Boyish charm is appealing, isn’t it?
I’m thinking of Hank Moody in Californication. Sure, this character’s troublesome talents and steamy sexploits take him beyond boyish into devastation and disaster. But how many women fall for Bad Boy behavior – over and over again?
Yet any “type,” if I may be so bold, can still remain a boy – unwilling to be accountable, deflecting responsibility, and relying on a smile, a roll in the hay, or any other aspect of his attribute arsenal to undermine a woman’s resolve to expect more.
Is this really what we want? Are we, the women, part of the dilemma?
Does Marriage Make the Man?
May we now turn in our marriage manuals to the XY chromosomes in our midst…
Right. The guys. Not to mention how we raise our sons… from boys to men.
Do we wed ourselves to boyish charm and suddenly expect a grown man to emerge? Do we imagine we’re marrying a responsible adult, and subsequently find ourselves hitched to an adolescent?
On the topic of terminology – boyfriend, man friend, significant other and so on – this remark was rumbling around in my head:
Do we cease to treat [husbands] as men, thus encouraging behavior as boys? It is a very interesting concept and I do hope you explore this in more depth sometime in the future. It may explain a lot about why perceptions and actions tend to change in a marriage over time.
Do we marry boys and then expect them to change, acting like men? Do we marry men and somehow treat them like boys?
Single Mothers Raising Men
Raising kids alone?
I never thought I’d be doing it. I never thought it would last for 12 years. I never saw how I could do it successfully – raising boys to men – not that I could specify the parameters of Man-Raising “success.”
Throughout the years I was a single mother, I worried about what kind of men my kids would become. What did I know about the male of the species? What could I model? How could I avoid messing up?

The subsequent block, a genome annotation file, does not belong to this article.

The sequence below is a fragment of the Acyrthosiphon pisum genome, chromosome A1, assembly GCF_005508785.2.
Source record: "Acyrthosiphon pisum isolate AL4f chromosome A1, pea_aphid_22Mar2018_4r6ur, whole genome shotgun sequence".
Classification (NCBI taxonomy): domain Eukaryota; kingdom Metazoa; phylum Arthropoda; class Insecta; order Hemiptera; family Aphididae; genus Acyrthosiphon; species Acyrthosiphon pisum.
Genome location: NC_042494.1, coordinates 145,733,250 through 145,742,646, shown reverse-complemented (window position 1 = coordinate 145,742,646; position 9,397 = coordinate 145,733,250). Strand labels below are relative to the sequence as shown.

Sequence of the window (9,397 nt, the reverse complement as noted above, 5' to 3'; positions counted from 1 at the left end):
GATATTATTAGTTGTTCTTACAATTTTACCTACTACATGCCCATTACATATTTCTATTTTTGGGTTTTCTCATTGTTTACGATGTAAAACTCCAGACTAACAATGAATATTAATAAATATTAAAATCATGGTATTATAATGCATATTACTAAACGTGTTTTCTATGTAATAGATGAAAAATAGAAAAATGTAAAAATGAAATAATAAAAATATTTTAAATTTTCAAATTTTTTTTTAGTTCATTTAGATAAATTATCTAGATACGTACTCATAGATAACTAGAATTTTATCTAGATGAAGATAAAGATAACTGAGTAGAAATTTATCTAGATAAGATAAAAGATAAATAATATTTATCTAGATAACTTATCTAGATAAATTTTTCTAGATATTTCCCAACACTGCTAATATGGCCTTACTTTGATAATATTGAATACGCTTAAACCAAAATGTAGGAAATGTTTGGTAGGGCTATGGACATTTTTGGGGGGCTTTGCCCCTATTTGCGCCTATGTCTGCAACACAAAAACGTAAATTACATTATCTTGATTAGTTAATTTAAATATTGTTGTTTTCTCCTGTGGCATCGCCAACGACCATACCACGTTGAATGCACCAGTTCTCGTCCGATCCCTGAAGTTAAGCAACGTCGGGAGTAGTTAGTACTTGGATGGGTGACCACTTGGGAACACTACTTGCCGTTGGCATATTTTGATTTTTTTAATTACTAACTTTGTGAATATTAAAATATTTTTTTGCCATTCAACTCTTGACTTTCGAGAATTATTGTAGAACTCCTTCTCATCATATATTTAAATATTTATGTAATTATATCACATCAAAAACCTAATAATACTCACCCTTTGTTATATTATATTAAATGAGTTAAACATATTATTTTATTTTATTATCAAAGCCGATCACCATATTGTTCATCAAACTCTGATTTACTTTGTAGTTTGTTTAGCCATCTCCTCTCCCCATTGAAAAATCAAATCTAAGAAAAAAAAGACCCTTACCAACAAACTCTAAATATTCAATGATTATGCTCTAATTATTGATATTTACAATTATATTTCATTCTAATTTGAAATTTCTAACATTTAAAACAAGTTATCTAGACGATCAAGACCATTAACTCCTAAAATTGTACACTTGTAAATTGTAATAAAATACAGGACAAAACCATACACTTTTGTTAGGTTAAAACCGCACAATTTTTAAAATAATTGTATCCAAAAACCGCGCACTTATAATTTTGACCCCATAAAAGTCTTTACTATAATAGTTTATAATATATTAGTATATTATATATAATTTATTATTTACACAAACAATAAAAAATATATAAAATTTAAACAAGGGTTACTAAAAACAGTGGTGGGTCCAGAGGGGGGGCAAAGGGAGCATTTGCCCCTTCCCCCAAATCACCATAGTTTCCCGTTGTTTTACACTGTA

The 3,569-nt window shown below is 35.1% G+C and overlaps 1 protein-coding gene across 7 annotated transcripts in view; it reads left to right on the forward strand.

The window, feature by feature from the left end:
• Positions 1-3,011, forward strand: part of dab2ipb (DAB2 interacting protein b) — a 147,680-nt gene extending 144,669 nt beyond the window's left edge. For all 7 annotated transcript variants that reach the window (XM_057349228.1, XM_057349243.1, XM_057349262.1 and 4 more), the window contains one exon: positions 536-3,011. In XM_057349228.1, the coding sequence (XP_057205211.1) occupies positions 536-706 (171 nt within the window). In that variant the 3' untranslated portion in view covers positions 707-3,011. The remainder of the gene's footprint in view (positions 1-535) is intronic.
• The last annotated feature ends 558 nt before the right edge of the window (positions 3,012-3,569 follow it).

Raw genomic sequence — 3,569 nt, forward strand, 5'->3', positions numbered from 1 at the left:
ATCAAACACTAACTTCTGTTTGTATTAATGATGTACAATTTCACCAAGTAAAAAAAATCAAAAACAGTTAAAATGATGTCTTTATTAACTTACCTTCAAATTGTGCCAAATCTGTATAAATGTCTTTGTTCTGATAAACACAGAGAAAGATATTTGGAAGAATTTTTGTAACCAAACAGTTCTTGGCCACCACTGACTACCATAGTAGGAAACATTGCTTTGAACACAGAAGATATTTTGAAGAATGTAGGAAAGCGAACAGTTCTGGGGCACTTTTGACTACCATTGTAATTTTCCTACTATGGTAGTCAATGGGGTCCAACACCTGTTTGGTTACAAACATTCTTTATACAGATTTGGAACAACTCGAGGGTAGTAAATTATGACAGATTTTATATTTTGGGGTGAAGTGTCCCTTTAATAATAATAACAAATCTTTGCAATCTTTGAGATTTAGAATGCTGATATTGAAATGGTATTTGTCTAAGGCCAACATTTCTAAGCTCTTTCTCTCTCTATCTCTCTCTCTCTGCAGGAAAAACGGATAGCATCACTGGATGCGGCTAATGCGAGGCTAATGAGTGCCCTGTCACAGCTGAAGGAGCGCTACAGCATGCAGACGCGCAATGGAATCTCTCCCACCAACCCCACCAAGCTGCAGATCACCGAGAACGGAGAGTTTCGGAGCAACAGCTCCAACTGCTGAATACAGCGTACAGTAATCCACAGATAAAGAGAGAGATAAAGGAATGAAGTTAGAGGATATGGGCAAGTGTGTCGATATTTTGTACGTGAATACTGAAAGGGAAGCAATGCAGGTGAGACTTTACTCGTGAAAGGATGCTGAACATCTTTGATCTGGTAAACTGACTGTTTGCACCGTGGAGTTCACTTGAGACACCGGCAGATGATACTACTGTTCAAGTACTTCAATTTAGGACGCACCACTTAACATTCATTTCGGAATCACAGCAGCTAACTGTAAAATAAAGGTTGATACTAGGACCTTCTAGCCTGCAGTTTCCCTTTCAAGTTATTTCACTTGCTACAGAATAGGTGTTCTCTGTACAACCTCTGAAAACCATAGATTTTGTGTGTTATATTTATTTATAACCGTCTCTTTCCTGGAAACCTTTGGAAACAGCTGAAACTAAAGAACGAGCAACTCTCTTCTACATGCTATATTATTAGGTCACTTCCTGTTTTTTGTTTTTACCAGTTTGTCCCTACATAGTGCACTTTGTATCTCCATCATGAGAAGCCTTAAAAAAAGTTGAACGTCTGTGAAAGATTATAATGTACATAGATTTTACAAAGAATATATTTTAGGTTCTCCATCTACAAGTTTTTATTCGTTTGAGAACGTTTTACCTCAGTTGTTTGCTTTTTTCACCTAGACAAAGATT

How on earth could I raise good men – honest, decent, down-to-earth, and not Bad Boys?
Although I asked myself these questions, I was so busy trying to make ends meet and keep us going, I was more concerned about their being good people, and ideally, independent thinkers.
Without question, I would have preferred they have models of manhood that I, personally, find worthwhile – men of substance, character, and humor who demonstrate behavior that is respectful, reliable, and thoughtful. Incidentally, these are the same traits I look for in friends of both sexes.
Occasionally I ask myself… how did I actually get through it? What did I manage to model while raising my sons? What kind of men will they be? Did they in fact raise themselves as many of us did 30 years ago when the Parenting Scrutiny Spotlight shone with less intensity? Are they still “boys” – and if so, how much of that is that okay?
What Makes a Man Tick?
I reflect on my ex from time to time in light of gender roles, ethics, sexuality.
Do I know what makes him tick? Do I know what makes any man tick?
I thought so once, though I was wrong.
Yet my ex wasn’t a “boy” in our marriage. Of that I’m certain. Then again, there were aspects of selfish (boyish?) behavior that I saw when we were dating. I let the behaviors slide. No one’s perfect, I told myself. And certainly not yours truly.